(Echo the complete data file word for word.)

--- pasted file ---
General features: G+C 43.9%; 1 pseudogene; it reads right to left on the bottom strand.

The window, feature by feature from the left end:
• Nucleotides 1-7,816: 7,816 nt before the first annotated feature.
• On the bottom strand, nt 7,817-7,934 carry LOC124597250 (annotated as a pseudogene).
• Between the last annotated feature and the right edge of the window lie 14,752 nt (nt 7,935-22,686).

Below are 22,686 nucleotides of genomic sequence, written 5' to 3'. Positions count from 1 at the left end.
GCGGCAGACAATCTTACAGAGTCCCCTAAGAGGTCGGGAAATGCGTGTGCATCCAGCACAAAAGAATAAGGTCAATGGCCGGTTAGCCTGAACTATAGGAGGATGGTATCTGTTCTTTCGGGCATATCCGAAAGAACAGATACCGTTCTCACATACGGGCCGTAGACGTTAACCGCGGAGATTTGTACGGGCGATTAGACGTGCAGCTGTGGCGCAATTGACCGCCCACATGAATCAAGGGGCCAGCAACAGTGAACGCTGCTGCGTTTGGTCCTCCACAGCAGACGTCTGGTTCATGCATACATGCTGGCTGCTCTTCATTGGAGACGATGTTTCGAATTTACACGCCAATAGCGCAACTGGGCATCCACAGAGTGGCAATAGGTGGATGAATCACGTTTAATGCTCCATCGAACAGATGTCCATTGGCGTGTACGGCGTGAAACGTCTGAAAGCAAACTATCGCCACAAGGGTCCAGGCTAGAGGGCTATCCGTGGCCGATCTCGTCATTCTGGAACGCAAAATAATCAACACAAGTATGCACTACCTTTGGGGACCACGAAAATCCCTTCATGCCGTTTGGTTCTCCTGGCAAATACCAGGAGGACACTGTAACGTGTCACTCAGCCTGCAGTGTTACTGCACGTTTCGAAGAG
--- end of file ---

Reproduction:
General features: G+C 43.9%; 1 pseudogene; it reads right to left on the bottom strand.

The window, feature by feature from the left end:
• Nucleotides 1-7,816: 7,816 nt before the first annotated feature.
• On the bottom strand, nt 7,817-7,934 carry LOC124597250 (annotated as a pseudogene).
• Between the last annotated feature and the right edge of the window lie 14,752 nt (nt 7,935-22,686).

Below are 22,686 nucleotides of genomic sequence, written 5' to 3'. Positions count from 1 at the left end.
GCGGCAGACAATCTTACAGAGTCCCCTAAGAGGTCGGGAAATGCGTGTGCATCCAGCACAAAAGAATAAGGTCAATGGCCGGTTAGCCTGAACTATAGGAGGATGGTATCTGTTCTTTCGGGCATATCCGAAAGAACAGATACCGTTCTCACATACGGGCCGTAGACGTTAACCGCGGAGATTTGTACGGGCGATTAGACGTGCAGCTGTGGCGCAATTGACCGCCCACATGAATCAAGGGGCCAGCAACAGTGAACGCTGCTGCGTTTGGTCCTCCACAGCAGACGTCTGGTTCATGCATACATGCTGGCTGCTCTTCATTGGAGACGATGTTTCGAATTTACACGCCAATAGCGCAACTGGGCATCCACAGAGTGGCAATAGGTGGATGAATCACGTTTAATGCTCCATCGAACAGATGTCCATTGGCGTGTACGGCGTGAAACGTCTGAAAGCAAACTATCGCCACAAGGGTCCAGGCTAGAGGGCTATCCGTGGCCGATCTCGTCATTCTGGAACGCAAAATAATCAACACAAGTATGCACTACCTTTGGGGACCACGAAAATCCCTTCATGCCGTTTGGTTCTCCTGGCAAATACCAGGAGGACACTGTAACGTGTCACTCAGCCTGCAGTGTTACTGCACGTTTCGAAGAG